Wednesday, September 28, 2011


Writers experience a lot of rejection. In fact, an author can experience rejection at every level of producing a book, a kind of mirror image to my little peroration on when a book becomes a book. Like so many circles of hell, these levels of rejection just keep on going.

The first rejections come in search of an agent, a hurdle that has become almost insurmountable for many aspiring writers. Agents as a rule are too fearful of their reputations with editors at the publishing houses to take risks. Plus, since it's something of a closed shop, there are too few agents and they are overwhelmed with manuscripts.

Even with an agent, the next level of rejection is right there -- editors reject your manuscript on the basis of the 50 pages you send them. It would be nice to think they read all 50 pages, but it's not too likely.

Suppose you're luckier than 99% of aspiring novelists and you get past both these hurdles, there is a whole new set of rejections waiting for you. The publisher's marketing team can reject your book for a promotion budget, the sales team can reject it as part of their pitch and Barnes & Noble can reject it because it's on the ropes and wants only authors who have proven successful. The remaining few independent bookstores and other chains can reject you.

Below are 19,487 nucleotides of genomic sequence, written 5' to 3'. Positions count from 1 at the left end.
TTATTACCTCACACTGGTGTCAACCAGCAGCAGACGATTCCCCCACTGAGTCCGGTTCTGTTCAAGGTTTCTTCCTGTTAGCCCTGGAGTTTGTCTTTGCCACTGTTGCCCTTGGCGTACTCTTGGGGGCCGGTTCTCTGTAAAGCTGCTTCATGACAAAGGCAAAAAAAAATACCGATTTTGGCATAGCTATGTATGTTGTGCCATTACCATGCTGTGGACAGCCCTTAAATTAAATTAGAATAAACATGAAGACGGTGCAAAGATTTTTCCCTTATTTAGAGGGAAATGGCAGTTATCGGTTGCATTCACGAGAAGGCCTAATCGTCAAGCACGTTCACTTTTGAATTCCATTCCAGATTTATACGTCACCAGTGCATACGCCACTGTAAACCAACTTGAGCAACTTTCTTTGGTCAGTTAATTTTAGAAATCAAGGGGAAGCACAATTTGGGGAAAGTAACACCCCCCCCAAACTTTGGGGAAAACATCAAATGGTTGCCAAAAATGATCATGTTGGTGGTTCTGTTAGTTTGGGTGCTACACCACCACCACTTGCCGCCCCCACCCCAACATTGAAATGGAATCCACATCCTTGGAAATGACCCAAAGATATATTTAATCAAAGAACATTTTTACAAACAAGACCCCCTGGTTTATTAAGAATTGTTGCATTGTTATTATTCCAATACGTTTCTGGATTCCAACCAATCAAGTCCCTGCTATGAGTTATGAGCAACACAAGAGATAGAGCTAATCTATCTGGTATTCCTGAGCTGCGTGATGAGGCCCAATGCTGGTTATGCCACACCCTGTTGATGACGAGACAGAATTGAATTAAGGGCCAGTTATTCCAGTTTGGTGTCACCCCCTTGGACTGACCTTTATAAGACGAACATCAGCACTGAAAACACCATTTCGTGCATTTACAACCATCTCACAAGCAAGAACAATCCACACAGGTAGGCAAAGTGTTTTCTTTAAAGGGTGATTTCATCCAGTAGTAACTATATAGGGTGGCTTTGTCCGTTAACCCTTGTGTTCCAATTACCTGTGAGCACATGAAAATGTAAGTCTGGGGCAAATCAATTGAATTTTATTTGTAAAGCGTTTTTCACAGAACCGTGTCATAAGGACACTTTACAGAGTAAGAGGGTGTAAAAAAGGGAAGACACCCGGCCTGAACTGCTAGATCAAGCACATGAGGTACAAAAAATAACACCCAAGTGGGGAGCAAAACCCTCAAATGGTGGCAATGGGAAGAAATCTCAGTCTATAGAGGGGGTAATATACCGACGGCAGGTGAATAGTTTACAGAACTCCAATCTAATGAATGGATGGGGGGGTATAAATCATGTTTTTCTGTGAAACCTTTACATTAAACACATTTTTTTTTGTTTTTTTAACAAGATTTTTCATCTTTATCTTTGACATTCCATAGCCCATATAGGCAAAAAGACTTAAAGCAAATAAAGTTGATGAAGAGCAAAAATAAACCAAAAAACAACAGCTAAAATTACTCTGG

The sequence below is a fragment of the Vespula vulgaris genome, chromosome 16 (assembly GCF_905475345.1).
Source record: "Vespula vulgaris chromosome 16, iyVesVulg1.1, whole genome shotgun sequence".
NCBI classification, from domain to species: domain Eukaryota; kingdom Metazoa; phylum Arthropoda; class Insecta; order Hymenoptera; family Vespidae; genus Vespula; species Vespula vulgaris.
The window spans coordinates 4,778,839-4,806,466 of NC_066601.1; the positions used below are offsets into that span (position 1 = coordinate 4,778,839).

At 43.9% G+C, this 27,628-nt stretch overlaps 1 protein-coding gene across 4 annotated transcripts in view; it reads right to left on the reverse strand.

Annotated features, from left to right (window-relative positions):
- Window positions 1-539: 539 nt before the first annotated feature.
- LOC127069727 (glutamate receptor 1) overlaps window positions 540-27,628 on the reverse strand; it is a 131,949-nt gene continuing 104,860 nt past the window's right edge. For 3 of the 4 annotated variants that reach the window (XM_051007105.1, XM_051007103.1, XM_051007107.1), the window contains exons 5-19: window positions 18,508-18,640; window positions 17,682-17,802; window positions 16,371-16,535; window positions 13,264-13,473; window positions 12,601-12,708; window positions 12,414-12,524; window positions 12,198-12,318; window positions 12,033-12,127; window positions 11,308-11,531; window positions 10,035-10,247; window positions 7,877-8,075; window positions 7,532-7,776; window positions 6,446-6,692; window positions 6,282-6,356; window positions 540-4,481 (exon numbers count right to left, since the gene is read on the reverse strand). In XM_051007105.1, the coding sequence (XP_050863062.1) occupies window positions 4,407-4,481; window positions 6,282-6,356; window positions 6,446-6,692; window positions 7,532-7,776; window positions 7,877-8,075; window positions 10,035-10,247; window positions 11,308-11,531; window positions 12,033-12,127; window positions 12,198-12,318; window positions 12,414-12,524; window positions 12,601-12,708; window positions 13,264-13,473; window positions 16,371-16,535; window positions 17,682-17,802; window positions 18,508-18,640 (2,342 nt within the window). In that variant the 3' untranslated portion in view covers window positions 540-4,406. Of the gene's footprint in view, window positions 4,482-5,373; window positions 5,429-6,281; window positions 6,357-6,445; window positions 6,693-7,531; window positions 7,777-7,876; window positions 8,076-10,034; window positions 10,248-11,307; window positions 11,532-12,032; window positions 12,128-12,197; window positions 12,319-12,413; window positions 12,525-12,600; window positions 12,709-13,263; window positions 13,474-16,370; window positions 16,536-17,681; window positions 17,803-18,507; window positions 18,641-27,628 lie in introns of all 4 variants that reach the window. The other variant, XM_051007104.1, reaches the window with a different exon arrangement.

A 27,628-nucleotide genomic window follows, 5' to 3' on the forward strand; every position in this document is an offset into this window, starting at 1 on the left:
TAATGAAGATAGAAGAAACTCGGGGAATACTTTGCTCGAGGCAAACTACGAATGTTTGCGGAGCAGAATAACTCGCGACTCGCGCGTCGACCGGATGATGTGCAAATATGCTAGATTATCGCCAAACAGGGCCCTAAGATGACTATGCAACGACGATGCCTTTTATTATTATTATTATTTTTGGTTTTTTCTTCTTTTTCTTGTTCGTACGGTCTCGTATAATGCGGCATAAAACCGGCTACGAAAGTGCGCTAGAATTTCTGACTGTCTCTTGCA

Reviewers, rapidly dwindling in number, can reject your book for review. Even a bad review is much better publicity than no review -- at least readers know your book exists and can reject the reviewer's opinion.

And, sadly, readers can reject you. They are busy -- so many books, so little time and so forth. They never heard of you, and how good could you be if you're not in the paper or on the radio.

I had a friend who published a book of fiction and worked very hard on a novel she couldn't sell. After several publishers rejected it, she fired her agent, but eventually just gave up. "I couldn't take any more rejection," she said.

Perhaps this rejection is "deserved." There are undoubtedly some books that don't belong in print and are pretty much of a waste of time for anybody. But there are too many stories of books that turn out to be bestsellers going through their own saga of rejection not to have the feeling that it is mostly just the luck of the draw as to which books get published and end up on the bestseller lists.

My new book, The Grand Mirage, has had its share of rejection already, and self-publishing it may just set it up for more. But I think it's a good book. I enjoy reading it and I'm hopeful that through digital publishing I will find other readers who agree with me.

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